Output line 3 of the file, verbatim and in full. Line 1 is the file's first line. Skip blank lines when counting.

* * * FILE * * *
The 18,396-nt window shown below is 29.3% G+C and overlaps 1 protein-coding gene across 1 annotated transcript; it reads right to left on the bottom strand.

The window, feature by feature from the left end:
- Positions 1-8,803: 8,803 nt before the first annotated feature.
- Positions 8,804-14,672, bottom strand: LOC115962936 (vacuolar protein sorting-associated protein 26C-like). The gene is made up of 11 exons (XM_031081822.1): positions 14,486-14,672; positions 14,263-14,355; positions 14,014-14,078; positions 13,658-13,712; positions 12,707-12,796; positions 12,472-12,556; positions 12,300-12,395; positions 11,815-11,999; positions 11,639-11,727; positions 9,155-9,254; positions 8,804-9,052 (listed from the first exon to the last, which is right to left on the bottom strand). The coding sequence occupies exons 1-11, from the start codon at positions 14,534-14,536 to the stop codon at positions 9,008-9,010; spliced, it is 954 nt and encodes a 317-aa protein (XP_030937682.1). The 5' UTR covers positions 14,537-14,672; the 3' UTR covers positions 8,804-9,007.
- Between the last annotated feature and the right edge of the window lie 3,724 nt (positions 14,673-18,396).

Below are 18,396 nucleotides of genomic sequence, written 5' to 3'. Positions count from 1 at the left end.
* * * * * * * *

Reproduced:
- Positions 1-8,803: 8,803 nt before the first annotated feature.